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One to One or One to Many?

One to One or One to Many?

What audience are you reaching? Are you reaching more than a single person?

If you’re talking to your son about his experience at school that day, that’s a good example of when a one-to-one audience is appropriate. But if you’re talking to a client and you’re explaining something basic that you’ve explained to countless clients before and will likely will do so again and again, then you could be using your time more efficiently not walking them through that mundane process, but rather let them read the manual or watch a video or get help elsewhere while you focus your time with them on using your added value.

It also devalues your added value when you spend your one-on-one time doing something that should really be a one-to-many event. Maybe it should be a webinar or workshop or online video. Whatever it is, save that precious one-to-one time for what is specific to that person.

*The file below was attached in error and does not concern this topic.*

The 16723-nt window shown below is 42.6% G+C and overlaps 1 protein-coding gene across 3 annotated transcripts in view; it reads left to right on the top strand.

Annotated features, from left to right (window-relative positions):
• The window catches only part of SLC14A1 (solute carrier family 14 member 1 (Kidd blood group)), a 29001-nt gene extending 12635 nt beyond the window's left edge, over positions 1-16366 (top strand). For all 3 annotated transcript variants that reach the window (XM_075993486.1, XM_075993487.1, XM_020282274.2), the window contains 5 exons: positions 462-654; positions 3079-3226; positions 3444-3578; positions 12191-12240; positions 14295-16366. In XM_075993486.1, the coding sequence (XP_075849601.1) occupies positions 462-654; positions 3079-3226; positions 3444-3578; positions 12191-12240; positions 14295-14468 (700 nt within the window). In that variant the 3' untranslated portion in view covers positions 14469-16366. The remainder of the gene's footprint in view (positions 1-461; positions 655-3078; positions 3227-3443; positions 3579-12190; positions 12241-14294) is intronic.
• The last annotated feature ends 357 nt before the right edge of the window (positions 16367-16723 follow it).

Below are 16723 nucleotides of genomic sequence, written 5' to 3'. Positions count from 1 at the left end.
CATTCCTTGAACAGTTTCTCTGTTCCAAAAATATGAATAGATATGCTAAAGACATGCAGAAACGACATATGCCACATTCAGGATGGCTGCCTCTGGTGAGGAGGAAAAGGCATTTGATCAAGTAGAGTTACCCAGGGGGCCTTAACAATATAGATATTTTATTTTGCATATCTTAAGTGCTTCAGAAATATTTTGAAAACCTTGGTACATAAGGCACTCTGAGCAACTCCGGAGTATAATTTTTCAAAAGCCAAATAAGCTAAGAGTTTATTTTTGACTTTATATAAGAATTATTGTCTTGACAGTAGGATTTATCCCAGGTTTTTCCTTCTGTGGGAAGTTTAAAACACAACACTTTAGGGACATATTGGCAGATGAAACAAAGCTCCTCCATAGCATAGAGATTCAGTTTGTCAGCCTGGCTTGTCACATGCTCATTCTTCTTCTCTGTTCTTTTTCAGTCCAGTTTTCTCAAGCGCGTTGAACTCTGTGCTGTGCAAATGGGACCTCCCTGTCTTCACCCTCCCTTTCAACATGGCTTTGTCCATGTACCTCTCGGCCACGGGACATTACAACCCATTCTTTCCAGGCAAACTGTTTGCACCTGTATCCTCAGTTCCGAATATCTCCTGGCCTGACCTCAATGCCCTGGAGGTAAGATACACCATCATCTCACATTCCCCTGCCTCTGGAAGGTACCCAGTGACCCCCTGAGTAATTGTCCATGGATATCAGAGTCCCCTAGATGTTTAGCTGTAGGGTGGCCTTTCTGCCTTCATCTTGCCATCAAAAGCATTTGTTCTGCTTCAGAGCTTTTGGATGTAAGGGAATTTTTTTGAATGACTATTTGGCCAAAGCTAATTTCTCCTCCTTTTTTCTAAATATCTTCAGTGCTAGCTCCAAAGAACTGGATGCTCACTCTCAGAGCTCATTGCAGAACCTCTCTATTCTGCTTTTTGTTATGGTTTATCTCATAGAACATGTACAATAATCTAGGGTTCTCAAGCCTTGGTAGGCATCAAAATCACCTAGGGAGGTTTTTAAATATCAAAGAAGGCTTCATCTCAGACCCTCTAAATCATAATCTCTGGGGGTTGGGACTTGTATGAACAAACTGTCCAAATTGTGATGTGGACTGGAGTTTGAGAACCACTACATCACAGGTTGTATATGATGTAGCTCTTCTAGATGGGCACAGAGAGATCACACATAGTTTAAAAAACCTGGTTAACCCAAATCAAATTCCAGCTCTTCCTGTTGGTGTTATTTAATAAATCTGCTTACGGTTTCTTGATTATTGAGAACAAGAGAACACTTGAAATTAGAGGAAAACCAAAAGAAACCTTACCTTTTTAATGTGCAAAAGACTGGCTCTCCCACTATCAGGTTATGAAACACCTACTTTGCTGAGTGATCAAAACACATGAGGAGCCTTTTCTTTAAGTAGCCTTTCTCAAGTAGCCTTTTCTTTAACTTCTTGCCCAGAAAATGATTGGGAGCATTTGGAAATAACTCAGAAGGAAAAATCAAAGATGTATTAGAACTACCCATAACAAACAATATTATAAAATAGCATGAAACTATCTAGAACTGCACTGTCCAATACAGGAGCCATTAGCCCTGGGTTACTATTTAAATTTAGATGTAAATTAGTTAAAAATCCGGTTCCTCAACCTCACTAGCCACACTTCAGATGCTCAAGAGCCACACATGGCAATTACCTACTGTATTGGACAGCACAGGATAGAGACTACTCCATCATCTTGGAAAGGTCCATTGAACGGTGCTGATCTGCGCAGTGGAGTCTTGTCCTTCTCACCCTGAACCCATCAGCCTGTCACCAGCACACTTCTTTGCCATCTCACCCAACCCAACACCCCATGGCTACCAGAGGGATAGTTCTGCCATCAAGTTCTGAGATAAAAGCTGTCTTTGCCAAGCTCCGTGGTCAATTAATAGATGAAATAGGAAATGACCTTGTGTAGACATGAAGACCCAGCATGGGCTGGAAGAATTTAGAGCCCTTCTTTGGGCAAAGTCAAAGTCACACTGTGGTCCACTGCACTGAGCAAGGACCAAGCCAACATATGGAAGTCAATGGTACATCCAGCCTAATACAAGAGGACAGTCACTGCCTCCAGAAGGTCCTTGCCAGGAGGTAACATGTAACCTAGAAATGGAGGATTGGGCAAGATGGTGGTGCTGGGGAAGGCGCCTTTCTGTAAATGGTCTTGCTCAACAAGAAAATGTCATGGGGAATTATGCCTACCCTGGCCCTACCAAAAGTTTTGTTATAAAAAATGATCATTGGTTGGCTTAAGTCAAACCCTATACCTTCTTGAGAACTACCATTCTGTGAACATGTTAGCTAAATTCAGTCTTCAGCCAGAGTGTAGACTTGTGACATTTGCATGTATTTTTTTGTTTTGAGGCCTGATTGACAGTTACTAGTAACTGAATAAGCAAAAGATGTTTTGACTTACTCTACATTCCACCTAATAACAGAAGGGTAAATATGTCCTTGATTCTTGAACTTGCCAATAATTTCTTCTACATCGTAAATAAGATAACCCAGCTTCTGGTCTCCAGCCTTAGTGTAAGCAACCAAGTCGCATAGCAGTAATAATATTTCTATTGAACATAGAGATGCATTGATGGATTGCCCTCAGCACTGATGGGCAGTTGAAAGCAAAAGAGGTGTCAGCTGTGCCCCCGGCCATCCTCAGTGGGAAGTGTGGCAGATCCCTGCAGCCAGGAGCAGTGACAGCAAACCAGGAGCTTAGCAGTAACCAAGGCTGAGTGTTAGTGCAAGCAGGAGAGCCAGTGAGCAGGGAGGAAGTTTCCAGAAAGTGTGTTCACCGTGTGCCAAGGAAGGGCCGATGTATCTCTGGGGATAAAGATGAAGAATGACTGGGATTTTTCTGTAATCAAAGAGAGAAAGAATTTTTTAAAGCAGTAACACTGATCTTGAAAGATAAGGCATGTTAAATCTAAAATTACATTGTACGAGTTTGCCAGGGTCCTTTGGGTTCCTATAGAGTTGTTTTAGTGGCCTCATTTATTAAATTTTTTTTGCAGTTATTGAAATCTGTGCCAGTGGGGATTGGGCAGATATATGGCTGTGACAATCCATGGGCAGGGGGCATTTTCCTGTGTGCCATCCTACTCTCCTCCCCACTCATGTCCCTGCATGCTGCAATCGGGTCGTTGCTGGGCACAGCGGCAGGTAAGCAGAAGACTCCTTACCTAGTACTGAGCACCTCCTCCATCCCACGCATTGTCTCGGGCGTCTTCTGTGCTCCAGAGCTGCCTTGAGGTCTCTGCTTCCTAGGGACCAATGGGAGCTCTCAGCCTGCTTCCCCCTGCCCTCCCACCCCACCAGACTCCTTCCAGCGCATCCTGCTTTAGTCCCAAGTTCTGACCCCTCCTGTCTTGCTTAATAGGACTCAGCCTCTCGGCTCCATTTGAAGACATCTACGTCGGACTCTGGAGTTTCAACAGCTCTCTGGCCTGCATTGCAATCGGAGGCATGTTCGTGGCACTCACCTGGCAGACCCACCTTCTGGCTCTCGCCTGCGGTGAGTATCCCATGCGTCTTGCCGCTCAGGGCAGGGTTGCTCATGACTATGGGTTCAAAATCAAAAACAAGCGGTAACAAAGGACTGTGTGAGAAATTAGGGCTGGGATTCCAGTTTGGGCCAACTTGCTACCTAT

Tell just that one soldier and you're one-to-one. Tell the whole squadron and you're more efficient.

Tell just that one soldier and you’re one-to-one. Tell the whole squadron and you’re more efficient.

About The Author


I don't like to call them excuses. They're priorities. With a handful of exceptions, we usually have a choice in our actions. They just need to be prioritized.

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